This term describes disorders apparent at birth or in childhood due to brain damage in the neonatal period leading to non-progressive deficits.
Mental retardation, varying from severe intellectual impairment to mild learning disorders, is common in all forms of cerebral palsy, but severe physical disability is not necessarily associated with a severe defect in higher erebral function.
The precise cause of brain damage in an individual child may be difficult to determine. The following may be responsible:
HYPOXIA in utero and/or during parturition TRAUMA, during parturition or in the neonatal period PROLONGED CONVULSIONS OR COMA (e.g. febrile convulsions, hypoglycaemia) in infancy
Hemiparesis may be noted at birth or during childhood. Hemiatrophy of the limbs (and atrophy of the contralateral emisphere) is usual. Seizures are common.
This is incoordination and hypotonia of the trunk and limbs.
Failure of normal fusion of the fetal neural tube leads to this group of congenital anomalies.
Anencephaly is absence of the brain and cranial vault, and is incompatible with life. Meningo-encephalocele This is an extrusion of brain and meninges through a midline skull defect that varies from a minor protrusion to a massive defect.
In spina bifida there is failure of fusion of the neural tube, usually in the lumbosacral region. Several varieties occur. SPINA BIFIDA OCCULTA. This is failure of fusion of the vertebral arch only. There are rarely neurological abnormalities and a bony anomaly is seen on X-ray. It occurs in 3% of the population. A dimple or a tuft of hair may overlie the lesion.
MENINGOMYELOCELE AND MYELOCELEWITH SPINA BIFIDA. Meningomyelocele consists of elements of the cord and lumbosacral roots contained within a meningeal sac that herniates through a defect in the vertebrae. In severe cases the lower limbs and sphincters are paralysed. The defect is visible at birth.Meningocele is a meningeal defect alone. Hydrocephalus is commonly associated with theseabnormalities Meningitis may follow if a sinus connects the s pinal canal with the overlying skin.
BASILAR IMPRESSION OF THE SKULL (PLATYBASIA) This is usually a congenital anomaly in which there is invagination of the foramen magnum and skull base upwards. The lower cranial nerves, medulla, upper cervical cord and roots are affected. It is often complicatedby the Arnold-Chiari malformation, in which aberrant cerebellar tissue extends through the foramen magnum. The condition also occurs in Paget’s disease and rarely in osteomalacia.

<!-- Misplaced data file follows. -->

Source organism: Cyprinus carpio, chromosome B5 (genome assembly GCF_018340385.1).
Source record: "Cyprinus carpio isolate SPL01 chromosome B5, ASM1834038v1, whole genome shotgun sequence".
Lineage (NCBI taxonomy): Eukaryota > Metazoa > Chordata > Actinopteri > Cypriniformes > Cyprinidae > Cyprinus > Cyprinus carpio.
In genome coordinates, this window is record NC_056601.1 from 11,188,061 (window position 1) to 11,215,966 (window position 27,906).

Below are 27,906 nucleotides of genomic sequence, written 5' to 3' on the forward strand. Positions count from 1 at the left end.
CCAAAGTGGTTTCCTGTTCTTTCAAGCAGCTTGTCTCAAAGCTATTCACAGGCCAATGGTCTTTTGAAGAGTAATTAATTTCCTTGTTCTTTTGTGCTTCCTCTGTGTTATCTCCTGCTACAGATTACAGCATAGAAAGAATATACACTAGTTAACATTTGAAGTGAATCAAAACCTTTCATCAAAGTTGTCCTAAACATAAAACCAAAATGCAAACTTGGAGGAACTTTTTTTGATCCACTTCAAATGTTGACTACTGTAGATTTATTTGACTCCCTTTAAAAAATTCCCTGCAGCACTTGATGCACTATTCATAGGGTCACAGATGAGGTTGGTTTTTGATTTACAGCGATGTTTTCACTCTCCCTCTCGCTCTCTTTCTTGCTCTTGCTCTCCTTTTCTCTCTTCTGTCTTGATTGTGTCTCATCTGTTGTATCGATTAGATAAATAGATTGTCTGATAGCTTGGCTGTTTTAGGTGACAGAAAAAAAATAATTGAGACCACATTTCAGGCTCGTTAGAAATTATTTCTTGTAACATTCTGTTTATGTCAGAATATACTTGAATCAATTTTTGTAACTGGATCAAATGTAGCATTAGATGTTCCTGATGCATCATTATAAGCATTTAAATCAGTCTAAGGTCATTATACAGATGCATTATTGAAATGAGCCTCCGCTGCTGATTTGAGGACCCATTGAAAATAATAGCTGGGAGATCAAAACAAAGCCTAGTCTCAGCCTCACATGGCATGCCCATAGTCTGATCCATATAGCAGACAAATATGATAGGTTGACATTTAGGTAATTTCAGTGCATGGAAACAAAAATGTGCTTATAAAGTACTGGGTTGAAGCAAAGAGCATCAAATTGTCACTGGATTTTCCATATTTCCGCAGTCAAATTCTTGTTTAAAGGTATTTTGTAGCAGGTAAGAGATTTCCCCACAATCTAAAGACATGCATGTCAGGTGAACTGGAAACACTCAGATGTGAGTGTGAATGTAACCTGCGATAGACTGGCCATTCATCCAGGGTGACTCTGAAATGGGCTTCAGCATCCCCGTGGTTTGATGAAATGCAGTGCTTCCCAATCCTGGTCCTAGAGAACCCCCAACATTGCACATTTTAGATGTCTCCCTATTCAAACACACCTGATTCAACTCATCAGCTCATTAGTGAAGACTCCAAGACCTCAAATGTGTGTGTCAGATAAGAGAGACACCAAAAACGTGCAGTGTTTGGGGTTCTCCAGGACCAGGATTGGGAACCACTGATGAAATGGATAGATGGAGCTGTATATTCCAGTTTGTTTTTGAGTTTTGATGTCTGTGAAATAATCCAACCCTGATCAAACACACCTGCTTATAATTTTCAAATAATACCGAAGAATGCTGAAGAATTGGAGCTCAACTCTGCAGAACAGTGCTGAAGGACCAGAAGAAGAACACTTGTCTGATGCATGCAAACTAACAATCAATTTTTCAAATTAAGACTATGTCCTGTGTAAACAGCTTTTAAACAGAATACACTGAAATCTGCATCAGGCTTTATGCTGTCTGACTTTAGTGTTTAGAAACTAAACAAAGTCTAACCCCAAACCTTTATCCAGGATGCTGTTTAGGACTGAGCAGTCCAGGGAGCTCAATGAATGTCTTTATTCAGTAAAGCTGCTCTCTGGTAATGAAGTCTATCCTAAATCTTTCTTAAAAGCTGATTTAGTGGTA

These are disorders in which organs derived from ectoderm show a tendency to form tumours and hamartomas, with lesions in the skin, eye and nervous system. Neurofibromatosis (von Recklinghausen’s disease)
This is characterized by multiple skin neurofibromas and pigmentation. The neurofibromas arise from the neurilemmal sheath. One new case occurs in every 3000 live births. The mode of inheritance is autosomal dominant.
CLINICAL FEATURES (see p. 1025)
Clinically neurofibromatosis can be divided into type 1 (or peripheral) and type 2 (bilateral acoustic or central). The predisposing gene for type 1 has been localized to chromosome 17 and for type 2 to the long arm of chromosome 22. The main application for these genetic markerswill be for antenatal diagnosis and genetic counselling, although the severity of the disease itself will not be predictable.
Subcutaneous, soft, sometimes pedunculated, tumours appear. They may be multiple. Skin pigmentation Multiple caje-au-lait patches-pale brown macules 1- 20 em in diameter-are found. These are common in
the normal population, but more than five patches is abnormal.
Surgery may be necessary for cosmetic reasons. Tumours causing pressure within the nervous system require excision, if this is feasible.